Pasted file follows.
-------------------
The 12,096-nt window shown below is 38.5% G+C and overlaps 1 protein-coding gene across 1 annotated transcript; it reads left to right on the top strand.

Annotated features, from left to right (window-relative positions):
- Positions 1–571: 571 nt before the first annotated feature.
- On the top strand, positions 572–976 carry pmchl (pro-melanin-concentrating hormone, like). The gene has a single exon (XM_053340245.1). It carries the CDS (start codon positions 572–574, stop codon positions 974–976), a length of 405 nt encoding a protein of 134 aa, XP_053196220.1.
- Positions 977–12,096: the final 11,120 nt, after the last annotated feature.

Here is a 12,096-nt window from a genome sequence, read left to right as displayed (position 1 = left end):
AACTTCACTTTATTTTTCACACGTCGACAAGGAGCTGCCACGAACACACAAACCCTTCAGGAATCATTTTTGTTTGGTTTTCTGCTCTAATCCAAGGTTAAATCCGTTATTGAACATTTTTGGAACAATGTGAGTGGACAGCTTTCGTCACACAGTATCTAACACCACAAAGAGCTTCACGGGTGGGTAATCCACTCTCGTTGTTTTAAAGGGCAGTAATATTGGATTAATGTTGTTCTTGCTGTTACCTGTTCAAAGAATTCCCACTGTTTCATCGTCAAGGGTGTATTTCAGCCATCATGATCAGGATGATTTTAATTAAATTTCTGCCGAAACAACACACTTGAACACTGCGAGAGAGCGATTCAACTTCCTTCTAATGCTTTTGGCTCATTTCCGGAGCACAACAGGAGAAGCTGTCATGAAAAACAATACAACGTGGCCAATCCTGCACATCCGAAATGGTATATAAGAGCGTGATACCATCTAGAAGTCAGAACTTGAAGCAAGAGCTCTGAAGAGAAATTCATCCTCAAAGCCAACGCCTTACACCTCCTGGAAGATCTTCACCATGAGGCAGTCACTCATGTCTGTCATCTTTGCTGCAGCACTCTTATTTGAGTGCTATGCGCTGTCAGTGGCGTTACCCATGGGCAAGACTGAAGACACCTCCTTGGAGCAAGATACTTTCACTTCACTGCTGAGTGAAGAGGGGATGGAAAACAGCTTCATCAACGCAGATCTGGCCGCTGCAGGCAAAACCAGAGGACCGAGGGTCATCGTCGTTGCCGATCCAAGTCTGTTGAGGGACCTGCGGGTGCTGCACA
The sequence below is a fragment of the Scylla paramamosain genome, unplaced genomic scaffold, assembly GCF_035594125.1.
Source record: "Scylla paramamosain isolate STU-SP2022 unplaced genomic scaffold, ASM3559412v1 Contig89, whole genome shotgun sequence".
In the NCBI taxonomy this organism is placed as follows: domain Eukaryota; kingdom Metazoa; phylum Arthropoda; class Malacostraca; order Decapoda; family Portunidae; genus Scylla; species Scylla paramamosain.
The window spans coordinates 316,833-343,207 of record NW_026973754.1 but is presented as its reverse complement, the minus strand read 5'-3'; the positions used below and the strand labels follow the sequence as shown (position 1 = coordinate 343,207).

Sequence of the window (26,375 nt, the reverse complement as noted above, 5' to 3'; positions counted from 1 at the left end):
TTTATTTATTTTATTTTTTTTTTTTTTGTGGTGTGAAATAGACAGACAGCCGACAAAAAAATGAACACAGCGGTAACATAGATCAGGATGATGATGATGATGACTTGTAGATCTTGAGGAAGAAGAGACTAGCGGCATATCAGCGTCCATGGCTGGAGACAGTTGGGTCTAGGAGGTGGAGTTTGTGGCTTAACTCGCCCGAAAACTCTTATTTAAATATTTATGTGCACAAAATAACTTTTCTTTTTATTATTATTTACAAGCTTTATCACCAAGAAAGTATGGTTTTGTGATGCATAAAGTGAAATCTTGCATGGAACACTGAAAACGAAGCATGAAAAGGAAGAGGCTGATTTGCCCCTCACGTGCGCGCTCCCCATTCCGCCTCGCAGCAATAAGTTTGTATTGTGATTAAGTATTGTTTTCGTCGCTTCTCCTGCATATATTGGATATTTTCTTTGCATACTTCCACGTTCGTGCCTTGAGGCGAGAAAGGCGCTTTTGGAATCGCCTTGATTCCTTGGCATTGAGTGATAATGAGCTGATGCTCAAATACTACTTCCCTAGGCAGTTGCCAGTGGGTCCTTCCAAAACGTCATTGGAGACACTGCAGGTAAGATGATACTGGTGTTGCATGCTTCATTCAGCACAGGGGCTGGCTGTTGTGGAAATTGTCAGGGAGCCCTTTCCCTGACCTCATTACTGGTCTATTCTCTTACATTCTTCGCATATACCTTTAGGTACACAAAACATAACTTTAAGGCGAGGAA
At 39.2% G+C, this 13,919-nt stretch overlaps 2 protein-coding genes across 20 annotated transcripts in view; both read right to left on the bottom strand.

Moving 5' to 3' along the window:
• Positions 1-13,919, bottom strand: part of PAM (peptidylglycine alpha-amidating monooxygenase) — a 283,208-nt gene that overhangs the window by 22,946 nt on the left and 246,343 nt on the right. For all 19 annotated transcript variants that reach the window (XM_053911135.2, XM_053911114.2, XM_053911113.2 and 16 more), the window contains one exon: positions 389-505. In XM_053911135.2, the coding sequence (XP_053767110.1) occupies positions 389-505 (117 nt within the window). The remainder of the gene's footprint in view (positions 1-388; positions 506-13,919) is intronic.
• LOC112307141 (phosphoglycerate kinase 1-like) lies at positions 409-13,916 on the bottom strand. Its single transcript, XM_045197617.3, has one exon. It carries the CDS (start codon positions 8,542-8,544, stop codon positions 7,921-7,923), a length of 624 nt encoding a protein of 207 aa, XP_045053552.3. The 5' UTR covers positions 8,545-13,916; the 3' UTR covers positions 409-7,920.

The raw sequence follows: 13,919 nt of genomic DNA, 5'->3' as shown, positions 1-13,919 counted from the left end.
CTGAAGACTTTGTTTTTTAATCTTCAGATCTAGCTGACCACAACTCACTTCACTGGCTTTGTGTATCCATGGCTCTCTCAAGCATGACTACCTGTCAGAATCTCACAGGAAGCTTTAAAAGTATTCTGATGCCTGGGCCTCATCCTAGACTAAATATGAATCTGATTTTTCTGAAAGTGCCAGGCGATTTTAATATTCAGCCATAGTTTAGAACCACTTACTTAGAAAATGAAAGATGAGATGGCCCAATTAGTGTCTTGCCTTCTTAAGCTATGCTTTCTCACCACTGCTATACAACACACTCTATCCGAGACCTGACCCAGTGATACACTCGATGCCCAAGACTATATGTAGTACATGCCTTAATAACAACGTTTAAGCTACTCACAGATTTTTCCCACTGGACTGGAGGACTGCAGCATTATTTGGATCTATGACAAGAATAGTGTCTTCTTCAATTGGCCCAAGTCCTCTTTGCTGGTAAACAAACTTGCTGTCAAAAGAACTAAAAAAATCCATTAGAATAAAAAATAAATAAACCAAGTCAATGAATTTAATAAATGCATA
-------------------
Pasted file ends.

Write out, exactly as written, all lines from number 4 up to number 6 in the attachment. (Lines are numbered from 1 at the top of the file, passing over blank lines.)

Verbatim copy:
- On the top strand, positions 572–976 carry pmchl (pro-melanin-concentrating hormone, like). The gene has a single exon (XM_053340245.1). It carries the CDS (start codon positions 572–574, stop codon positions 974–976), a length of 405 nt encoding a protein of 134 aa, XP_053196220.1.
- Positions 977–12,096: the final 11,120 nt, after the last annotated feature.

Here is a 12,096-nt window from a genome sequence, read left to right as displayed (position 1 = left end):